Rappers are positive people. They have positive attitudes, and the stories of raising themselves up from poverty are always remarkable as stories of self-preservation and self-confidence. Rappers find the positive in everything that has ever happened to them. Whatever it is for rappers: success, women troubles, drug addiction, gambling problems, greed, avarice, beef, court cases, car payments, label changes, clothing trends, babies, and even failure—it’s theirs. They own it, they made it, they done it. And somehow the rapper makes it sounds like, in the end, it’s all good.
So it is for the Goodie Mob, who started with four rappers and are now down to two on their latest record. They act as though this isn’t the story of a mutiny, no, this is the story of the final two rappers still standing. It’s a positive step to be down to half the original cast and compelled to change the name of the group. Other than as a reason to show Khujo and T-Mo on the cover with huge oily chainsaws in a grimey deforestation scene, the Lumberjacks pseudonym doesn’t hide the fact that Goodie Mob is now down to two, and the rest, in their eyes, is clearly lumber. It’s a positive move in the right direction for Goodie Mob.
The Goodie Mob Presents... Livin' Life as Lumberjacks
US: 25 Jan 2005
UK: Available as import
Yes, all that remain for this recording are T-Mo and Khujo, the original founders of the Goodie Mob, but they’re called the Lumberjacks. They recast themselves as a duo… presented by the trio that used to be a quartet (way back when Cee-Lo still sang with them to pay for his helium habit—doing well on his own, thanks very much). And it remains to be seen if the two tracks on Livin’ Life as Lumberjacks that feature Big Gipp (the other remaining Goodie, who may or may not still be a member, because he did attempt a debut as a solo artist… and unlike with Cee-Lo, the world said to Gipp: yawnsville) will be remembered by history as the last Goodie Mob tracks; in effect, the parting shots at holding on to their fraternity, just as the bonds of the Mob dwindle to a few branches with a lot of stumps in the landscape. One of these tracks is called “Superfriends”. The other is called “24/7/365”. Maybe I’m overguessing the dissolution of the Mob. But if Goodie Mob ever releases another album, will it be a reunion of the four, another rallying of the three, or a Goodie Mob album presented by the Lumberjacks? Who knows? Fewer and fewer people even care.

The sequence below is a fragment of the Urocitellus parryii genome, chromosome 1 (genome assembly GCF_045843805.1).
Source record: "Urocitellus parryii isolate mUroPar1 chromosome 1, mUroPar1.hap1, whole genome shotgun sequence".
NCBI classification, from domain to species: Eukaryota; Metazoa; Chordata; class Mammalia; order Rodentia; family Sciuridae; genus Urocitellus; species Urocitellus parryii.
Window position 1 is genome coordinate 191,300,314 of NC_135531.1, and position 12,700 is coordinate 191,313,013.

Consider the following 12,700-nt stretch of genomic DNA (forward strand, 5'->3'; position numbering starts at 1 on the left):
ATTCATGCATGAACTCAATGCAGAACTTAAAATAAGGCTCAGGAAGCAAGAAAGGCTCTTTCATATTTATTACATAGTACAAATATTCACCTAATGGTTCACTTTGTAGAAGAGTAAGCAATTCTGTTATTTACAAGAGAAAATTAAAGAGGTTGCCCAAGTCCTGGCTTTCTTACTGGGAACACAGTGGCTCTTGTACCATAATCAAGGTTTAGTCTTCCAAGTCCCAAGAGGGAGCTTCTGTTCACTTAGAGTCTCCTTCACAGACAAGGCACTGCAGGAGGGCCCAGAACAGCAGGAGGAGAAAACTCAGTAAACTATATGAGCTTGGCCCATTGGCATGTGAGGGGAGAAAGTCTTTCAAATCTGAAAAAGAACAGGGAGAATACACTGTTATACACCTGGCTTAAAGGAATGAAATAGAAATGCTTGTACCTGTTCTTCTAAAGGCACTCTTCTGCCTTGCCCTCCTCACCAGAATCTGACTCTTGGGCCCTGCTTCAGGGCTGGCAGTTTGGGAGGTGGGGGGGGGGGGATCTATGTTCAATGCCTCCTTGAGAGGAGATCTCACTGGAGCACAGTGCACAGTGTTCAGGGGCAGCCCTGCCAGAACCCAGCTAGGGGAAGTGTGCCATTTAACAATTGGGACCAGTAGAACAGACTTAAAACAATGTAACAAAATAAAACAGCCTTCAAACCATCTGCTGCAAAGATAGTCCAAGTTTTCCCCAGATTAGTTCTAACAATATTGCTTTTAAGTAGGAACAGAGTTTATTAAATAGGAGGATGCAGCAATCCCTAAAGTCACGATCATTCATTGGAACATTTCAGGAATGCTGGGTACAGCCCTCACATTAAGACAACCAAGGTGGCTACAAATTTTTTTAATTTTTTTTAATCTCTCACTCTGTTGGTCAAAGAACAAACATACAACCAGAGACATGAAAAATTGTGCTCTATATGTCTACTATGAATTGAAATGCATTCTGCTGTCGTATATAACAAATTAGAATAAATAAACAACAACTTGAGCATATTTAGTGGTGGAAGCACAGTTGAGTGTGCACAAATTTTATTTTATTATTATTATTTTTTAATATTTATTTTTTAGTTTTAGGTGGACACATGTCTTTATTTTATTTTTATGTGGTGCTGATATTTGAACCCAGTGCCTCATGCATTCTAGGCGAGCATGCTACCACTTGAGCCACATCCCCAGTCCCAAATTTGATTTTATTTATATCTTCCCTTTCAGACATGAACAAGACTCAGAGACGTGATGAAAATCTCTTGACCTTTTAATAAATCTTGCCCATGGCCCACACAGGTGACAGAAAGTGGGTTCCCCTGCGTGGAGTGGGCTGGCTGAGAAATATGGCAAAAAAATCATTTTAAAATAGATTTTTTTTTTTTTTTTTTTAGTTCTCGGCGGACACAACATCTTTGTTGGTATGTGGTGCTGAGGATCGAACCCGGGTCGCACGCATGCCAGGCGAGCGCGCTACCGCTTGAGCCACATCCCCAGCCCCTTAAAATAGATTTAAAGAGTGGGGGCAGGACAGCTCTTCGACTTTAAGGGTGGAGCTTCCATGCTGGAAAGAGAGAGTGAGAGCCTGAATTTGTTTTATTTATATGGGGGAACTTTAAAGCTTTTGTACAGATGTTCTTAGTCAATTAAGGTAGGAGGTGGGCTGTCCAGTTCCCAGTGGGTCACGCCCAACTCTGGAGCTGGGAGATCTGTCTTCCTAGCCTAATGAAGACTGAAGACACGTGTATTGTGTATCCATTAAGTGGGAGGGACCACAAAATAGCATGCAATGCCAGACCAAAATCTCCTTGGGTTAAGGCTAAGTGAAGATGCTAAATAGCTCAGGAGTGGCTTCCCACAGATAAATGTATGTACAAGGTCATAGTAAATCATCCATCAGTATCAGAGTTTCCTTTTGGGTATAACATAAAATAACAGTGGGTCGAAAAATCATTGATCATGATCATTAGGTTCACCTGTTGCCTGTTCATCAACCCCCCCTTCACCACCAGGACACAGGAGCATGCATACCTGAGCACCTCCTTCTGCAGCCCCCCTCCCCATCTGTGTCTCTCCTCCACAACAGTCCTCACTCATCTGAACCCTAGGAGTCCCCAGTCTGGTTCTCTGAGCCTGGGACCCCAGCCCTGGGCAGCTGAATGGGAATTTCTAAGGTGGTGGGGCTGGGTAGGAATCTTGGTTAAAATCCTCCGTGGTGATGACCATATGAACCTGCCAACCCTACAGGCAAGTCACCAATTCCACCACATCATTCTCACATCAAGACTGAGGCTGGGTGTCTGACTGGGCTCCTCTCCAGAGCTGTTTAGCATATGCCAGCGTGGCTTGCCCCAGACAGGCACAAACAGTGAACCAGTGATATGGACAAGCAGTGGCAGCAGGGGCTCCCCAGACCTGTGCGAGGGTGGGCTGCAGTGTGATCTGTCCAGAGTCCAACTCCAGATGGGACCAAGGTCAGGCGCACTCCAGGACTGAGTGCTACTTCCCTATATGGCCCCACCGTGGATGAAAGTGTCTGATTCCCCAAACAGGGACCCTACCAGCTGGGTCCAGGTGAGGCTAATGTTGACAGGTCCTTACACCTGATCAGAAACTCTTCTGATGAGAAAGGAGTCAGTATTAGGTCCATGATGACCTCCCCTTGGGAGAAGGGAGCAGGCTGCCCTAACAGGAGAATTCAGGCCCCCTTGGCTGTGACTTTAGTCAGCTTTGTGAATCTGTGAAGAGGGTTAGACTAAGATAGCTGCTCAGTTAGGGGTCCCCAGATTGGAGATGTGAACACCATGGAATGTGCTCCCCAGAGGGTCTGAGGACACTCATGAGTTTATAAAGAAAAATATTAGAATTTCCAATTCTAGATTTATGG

The music on Livin’ Life as Lumberjacks isn’t especially wicked. It’s not to say that the album disappoints, but there’s very little in the way of substance that could be called original, and the album seems almost blandly professional. Not even careerist so much as blue collar—these Lumberjacks are proud to work hard sawing up whack MCs, and they love to slash and burn some rhymes. But at the end of the day, it’s home to the wife, early to bed, forget the game entirely. It’s punch-the-clock rap. It doesn’t feel like they are living it at all. The music lacks outside direction and inspiration, what they used to get from their consistent producers Organized Noize and the mortal bond of the Dungeon Family. The songs are mostly rehashes of generic MC subjects. Besides a lousy song called “Hillbillies”, the Lumberjack thing seems completely tacked on. The songs have basically nothing to do with the lumber industry, not even as a base for some new lyrical metaphors like how the Wu-Tang Clan used martial arts to personalize their raps. Instead we get a sort of weak political track like “Black History”, which is about as educational as a thumb up the ass, and just as good on the ears.
The best thing the Goodie Mob and the Lumberjacks have going for them is that they adopted the electronic style before Lil’ Jon made it extremely cool. Therefore, the syncopated drum ‘n’ bass beatdown and mocha swirl of synths that Lumberjacks trade on is a genuine interest, not bandwagon jumping. The Lumberjacks sound very comfortable on a party track like “Turn Your Whip”, showing that two country boys can lean back no problem against all the crackling percussion and buzzing Petey Pablo-esque energy. But this party’s not about to change the world. This album is (ha ha) wooden. And I wouldn’t think this is the best time for Southern rappers to fall asleep behind the chainsaw. There’s a lot of younger MCs out there ready to chop off heads, and if Goodie Mob don’t step it up, wake it up, and shake it up, like the songs says: “bitch, it’s curtains”.
// Notes from the Road
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